Following predictions made in 2019, ransomware has surged in 2020; however, the mass shift to a largely remote workforce has amplified existing trends. Observers have noted a sharp increase in hackers targeting employees working from home as they leverage the unfamiliarity of many with telecommuting cybersecurity. With a widespread lack of proper security training and education among many that are remotely accessing desktops, cybercriminals see an unprecedented opportunity to collect ransoms.
Learn more about how ransomware is affecting the remote workforce during the pandemic, and how you can protect against it:
Phishing Surges During COVID-19 – What You Need to Know
One of the top cybersecurity lessons learned during COVID-19 is that phishing is the go-to tactic for hackers going after individual employees, though each has a preferred delivery method. However, the end objective still remains the same, as does the thinking behind each technique. The shift to working from home has only exacerbated the factors that make malware infection through spoofing such an effective cyber attack.
The growth of ransomware was a natural evolution of this cybercriminal culture as it allows for a much quicker, easier and more emotionally-driven payday from successfully breaching a network. Instead of shopping for clients hackers can just sell your data right back to you as a captive market, and if you do not want to pay then they can steal it and use it to threaten your reputation (or compliance). Remote workers can often be perfect phishing targets, as many will be ignoring strict cybersecurity practices between the distractions at work and home, and out of the watchful eye of underequipped IT departments.
The Russians are Coming – Gangs Target Telecommuters
Ransomware gangs can come from anywhere, but many of the most prolific are from North Korea and Russia. One of the latter, a notorious group calling themselves “Evil Corp” that may be tied to the Russian government, has already been caught targeting at least 31 organizations in the US through their remote workers. Despite already being under the scrutiny of American authorities, they managed to infect and collect $10 million in ransom from GPS giant Garmin – all because an employee fell for a phishing email.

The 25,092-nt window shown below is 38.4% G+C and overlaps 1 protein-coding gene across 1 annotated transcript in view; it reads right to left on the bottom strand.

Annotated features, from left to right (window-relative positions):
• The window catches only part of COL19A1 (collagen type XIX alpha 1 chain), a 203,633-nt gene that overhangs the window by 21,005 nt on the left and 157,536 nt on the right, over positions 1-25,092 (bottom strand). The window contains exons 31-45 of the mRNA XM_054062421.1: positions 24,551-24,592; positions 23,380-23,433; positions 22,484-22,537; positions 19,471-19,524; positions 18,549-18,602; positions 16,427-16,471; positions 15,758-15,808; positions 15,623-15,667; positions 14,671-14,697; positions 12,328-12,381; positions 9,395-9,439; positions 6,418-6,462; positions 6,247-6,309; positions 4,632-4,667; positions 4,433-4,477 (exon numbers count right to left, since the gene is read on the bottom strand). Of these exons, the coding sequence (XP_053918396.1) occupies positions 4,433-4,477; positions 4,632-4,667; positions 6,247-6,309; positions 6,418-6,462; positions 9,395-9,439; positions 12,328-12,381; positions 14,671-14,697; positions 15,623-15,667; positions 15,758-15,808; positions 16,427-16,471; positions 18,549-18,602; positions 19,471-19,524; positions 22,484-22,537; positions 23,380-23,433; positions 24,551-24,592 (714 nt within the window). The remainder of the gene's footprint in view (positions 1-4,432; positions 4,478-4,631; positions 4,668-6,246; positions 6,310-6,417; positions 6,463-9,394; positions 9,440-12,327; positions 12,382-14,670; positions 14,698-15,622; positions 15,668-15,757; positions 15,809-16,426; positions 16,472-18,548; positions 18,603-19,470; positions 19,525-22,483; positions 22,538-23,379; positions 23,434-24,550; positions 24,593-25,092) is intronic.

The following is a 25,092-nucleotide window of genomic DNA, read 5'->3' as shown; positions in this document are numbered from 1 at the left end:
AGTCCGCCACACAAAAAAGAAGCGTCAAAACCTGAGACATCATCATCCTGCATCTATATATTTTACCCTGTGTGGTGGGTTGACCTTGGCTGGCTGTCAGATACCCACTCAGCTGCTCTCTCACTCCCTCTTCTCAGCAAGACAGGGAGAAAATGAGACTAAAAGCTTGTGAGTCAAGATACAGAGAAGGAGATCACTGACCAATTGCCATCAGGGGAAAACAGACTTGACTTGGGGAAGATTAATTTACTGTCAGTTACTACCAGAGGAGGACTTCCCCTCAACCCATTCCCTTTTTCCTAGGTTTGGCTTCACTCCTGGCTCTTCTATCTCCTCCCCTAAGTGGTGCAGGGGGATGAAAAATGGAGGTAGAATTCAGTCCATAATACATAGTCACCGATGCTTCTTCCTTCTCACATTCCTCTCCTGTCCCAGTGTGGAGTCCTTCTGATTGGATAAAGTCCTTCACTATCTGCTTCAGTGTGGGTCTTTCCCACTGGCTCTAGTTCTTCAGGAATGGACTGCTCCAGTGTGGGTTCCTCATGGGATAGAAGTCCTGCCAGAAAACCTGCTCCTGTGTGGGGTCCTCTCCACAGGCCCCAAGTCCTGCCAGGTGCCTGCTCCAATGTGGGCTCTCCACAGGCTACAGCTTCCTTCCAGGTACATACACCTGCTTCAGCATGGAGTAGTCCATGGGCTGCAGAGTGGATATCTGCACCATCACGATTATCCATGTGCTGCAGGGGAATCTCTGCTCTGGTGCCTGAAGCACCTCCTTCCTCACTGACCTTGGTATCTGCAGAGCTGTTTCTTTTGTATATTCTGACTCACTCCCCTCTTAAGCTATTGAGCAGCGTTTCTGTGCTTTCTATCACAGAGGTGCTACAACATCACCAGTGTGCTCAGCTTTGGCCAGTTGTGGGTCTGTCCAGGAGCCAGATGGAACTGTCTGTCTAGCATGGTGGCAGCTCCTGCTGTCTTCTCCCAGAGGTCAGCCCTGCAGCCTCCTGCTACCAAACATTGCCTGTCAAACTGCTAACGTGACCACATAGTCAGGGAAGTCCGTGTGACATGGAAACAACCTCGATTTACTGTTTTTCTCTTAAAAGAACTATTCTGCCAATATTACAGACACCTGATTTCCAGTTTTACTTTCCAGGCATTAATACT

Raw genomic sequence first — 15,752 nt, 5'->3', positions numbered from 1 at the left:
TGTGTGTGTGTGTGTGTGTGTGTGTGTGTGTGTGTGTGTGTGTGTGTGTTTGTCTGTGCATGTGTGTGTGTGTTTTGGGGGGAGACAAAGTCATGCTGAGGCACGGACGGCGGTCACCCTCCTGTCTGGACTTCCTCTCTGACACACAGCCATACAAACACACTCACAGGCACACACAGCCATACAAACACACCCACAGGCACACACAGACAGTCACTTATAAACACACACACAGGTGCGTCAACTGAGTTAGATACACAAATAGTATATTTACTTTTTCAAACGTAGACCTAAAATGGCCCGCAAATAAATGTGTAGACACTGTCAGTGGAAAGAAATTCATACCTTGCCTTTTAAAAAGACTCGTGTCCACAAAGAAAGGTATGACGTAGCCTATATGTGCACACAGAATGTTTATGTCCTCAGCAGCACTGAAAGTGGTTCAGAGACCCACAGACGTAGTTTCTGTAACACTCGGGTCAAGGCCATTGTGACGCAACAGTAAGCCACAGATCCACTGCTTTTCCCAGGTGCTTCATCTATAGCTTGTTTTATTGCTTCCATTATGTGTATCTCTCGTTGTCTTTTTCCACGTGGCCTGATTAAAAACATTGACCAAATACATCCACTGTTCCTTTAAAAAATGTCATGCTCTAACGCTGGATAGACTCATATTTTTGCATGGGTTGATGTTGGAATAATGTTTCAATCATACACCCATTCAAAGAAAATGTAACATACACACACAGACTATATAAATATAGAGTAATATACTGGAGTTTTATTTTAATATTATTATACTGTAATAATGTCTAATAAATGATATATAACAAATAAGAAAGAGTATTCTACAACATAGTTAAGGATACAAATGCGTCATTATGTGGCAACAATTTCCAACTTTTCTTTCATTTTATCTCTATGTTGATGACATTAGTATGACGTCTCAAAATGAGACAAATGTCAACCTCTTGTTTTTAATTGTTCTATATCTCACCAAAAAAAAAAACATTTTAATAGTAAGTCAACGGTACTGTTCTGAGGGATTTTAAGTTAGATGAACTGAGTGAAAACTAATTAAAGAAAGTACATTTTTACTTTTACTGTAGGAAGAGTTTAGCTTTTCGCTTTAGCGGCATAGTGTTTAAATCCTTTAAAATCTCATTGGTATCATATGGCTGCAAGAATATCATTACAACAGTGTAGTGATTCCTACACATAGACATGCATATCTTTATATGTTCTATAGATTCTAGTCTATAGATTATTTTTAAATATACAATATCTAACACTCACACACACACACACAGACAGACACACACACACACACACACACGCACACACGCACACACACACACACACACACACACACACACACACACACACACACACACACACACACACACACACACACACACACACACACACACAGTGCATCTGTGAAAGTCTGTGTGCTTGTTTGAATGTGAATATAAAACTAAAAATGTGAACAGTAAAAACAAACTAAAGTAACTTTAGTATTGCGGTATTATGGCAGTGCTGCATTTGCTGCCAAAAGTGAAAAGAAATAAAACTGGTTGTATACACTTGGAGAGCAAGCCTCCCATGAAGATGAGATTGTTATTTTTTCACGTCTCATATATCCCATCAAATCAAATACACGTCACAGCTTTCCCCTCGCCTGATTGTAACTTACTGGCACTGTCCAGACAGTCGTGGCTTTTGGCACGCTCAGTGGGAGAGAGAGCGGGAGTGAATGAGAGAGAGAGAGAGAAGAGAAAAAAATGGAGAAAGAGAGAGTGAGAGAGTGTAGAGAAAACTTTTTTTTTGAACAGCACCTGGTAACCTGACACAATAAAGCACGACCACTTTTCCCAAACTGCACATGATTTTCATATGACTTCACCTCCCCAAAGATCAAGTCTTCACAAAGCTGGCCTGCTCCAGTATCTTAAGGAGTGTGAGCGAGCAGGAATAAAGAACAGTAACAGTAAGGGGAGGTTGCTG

There have been quite a few high-profile data breaches that were tied to surges in ransomware gang activity like with Evil Corp. and their contemporaries. It is likely that their committed campaign reflected a general understanding among hackers of the increased cybercrime opportunities during the coronavirus pandemic.
Top Ransomware Used for Remote Workers
Though too often a successful malware infection will go unnoticed, researchers have been able to document the types of ransomware that are seen most often in 2020. Many collectives have displayed a pattern of shifting between different toolkits for each campaign, however, there are a few repeat offenders that were likely shopped around and bought on the Dark Web. Here are the top file types that have been witnessed the most so far:
It is important to note that there are many more file types out there that have yet to be uncovered, and even many of those that have been are only verified through their copious usage. While some “families” of ransomware are often associated with a specific gang (often its creator), through darknet exchanges – and theft – the toolkits are proliferated among hackers of a wide range of skill. Sophisticated hackers are a real danger, but even amateurs can get lucky if they come across a weakly defended endpoint, and have the time and persistence to exploit it.
Cybercriminals Exploiting Employees Working from Home
There are many benefits to a distributed workforce despite the cyber risk, however, the problem is that cybersecurity should be the number one concern for telecommuting employees. Bad security practice was unfortunately a common enough trend before COVID-19 – this pattern crossed over into the new normal and amplified existing vulnerabilities. Your business must adjust its understanding of IT for a working from home environment to limit your attack surface and mitigate the threat of ransomware.
Remotely accessing business data needs to be done across secure channels and with extra layers of cybersecurity to distinguish real users from intruders. Hackers are exploiting bugs and gaps that were already present before the pandemic, but are even more exposed for employees working from home with less oversight.
Protect Your Remote Workforce from Ransomware
The ransomware surge is part of a greater cybersecurity crisis that was expanded by the new normal, but has been affecting SMBs for quite some time. Cyber threats from within and without are exposing smaller and mid-sized business to increased malware risks – discover how to identify and combat them with help from SWK.
Download our guide on The Cybersecurity Crisis and learn how to protect your remote workforce from ransomware and other cyber threats.